This section presents the results of some analyses which have been conducted. One of the analysis is mediation analysis, which shows that the more people hold sexism attitude regarding gender roles, the more they endorse motherhood myths, which in turn enhances the opposition to women’s career after the birth of a child.
The survey conducted in participant countries shows that these countries are stating motherhood myths as a mediator of the sexism-opposition to women’s career relationship, rather than sexism as a mediator of the myths-opposition to women’s career relationship. Finally, this result suggests that endorsement of motherhood myths is not a mere consequence of discrimination. Taken together, analyses conducted on the whole sample, as well as on each country separately, support main assumption that endorsement of motherhood myths is a significant mediator of the relationship between sexism and opposition to women’s career.
Moderated mediation analyses
Indirect effect through survey waves-The moderated mediation model was estimated using a multiple group approach. The difference between the indirect effect in 2012 and 1994 is not significant. The indirect effect is not moderated by the survey year, except in Great Britain where the indirect effect, although still significant, decreased between 1994 and 2012, and Bulgaria, Poland, and Russia where the indirect effect slightly increased between 1994 and 2012. Results confirm that the indirect effect of sexism on opposition to women’s career through motherhood myths is not moderated by the respondents’ gender in 15 out of the 16 countries. The only exception is Poland. In this country, the indirect effect is stronger for the female than for the male respondents.
Hierarchical regression analysis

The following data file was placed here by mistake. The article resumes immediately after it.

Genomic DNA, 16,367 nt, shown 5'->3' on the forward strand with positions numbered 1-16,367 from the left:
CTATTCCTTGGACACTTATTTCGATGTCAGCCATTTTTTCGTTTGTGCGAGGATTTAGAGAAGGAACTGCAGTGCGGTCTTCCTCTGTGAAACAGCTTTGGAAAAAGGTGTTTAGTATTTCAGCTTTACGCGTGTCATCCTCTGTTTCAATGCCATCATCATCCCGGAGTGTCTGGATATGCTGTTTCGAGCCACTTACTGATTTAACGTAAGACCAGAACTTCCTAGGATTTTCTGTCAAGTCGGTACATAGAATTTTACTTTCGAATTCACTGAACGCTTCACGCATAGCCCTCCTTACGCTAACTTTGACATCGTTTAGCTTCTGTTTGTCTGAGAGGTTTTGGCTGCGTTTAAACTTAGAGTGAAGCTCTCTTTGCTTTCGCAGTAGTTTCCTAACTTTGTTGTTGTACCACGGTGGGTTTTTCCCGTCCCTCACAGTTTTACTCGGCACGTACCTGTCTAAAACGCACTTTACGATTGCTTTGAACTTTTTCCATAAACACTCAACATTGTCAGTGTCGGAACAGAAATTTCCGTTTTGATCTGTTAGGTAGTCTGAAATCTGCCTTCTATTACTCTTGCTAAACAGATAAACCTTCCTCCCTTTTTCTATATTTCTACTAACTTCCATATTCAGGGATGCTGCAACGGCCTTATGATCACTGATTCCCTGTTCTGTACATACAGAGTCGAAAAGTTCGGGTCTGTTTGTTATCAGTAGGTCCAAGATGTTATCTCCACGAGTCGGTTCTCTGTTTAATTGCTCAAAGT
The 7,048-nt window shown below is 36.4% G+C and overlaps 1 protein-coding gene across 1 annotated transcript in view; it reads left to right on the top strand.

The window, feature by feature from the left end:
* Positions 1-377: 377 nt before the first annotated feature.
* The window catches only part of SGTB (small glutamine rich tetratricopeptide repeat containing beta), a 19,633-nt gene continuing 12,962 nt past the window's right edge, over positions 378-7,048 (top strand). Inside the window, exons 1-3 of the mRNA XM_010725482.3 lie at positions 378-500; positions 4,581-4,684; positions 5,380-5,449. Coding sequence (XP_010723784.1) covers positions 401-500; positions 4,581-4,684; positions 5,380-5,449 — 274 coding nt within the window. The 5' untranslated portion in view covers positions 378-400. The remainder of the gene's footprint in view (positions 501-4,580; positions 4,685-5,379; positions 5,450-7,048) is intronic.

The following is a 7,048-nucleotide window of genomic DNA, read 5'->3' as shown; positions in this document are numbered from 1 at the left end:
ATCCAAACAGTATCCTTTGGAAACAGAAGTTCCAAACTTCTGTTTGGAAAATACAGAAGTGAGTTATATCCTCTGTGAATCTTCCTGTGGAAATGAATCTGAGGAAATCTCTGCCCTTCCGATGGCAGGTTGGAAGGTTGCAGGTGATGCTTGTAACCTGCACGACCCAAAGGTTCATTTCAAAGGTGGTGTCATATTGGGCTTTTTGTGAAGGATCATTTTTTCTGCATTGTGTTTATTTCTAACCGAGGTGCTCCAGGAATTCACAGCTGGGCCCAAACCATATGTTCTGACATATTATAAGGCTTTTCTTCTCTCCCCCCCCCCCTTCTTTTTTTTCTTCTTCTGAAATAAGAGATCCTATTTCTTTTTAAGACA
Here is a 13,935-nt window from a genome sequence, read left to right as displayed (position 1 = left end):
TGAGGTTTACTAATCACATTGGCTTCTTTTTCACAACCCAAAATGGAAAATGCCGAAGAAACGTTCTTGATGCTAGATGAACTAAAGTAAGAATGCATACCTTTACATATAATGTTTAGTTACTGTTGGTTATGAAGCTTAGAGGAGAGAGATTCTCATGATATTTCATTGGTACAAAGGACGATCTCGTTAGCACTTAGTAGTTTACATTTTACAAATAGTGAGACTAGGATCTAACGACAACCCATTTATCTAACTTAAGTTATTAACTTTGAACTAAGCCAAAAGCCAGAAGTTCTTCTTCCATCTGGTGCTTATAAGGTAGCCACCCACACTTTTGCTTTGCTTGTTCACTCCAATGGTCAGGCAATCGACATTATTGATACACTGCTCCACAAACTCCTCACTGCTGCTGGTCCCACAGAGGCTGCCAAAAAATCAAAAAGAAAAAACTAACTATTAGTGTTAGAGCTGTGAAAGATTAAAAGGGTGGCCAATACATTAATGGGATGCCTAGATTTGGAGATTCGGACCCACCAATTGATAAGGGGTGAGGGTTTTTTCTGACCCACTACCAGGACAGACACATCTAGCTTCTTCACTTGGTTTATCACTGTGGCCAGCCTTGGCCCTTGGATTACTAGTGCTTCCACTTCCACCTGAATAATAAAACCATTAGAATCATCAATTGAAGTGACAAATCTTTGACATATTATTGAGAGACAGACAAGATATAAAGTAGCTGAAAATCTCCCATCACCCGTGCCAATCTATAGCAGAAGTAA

A hierarchical regression analyses was conducted in order to establish the respective contributions of demographical variables, motherhood myths and sexism to objection of working women. Firstly, participant’s gender and partnership were analyzed together with standardized scores of age, years of schooling, subjective social status, presence of religious services and political orientations. Step two included sexism, the myths about the aversive consequence of mother’s work for her child and for family. Predictors in first survey accounted for 9% of the variance. The analysis revealed the significant effects of participant’s gender, years of schooling age and political orientation. Partnership was not related to opposition to women’s work held together the results democrat that the higher the time of education and the subjective social status, the lower the opposition to women’s work. Contrarily, the higher the age, political conservatism and the religiosity, the higher the opposition to women’s work.
Finally, results show that opposition to women’s work is more pronounced amongst men than amongst women., sexism and motherhood myths are accounted for an additional 18% of the variance, indicating that these variables significantly improved the model’s ability to predict opposition to women’s work, over and above the contributions of gender, partnership, education, social status, religiosity and political orientation. Specifically, the analysis revealed the significant effects of sexism, myth about the aversive consequence of mother’s work for her child and myth about the aversive consequence of women’s work for family. It should be also considered that the effect of participant’s gender virtually disappeared after controlling for sexism and motherhood myths.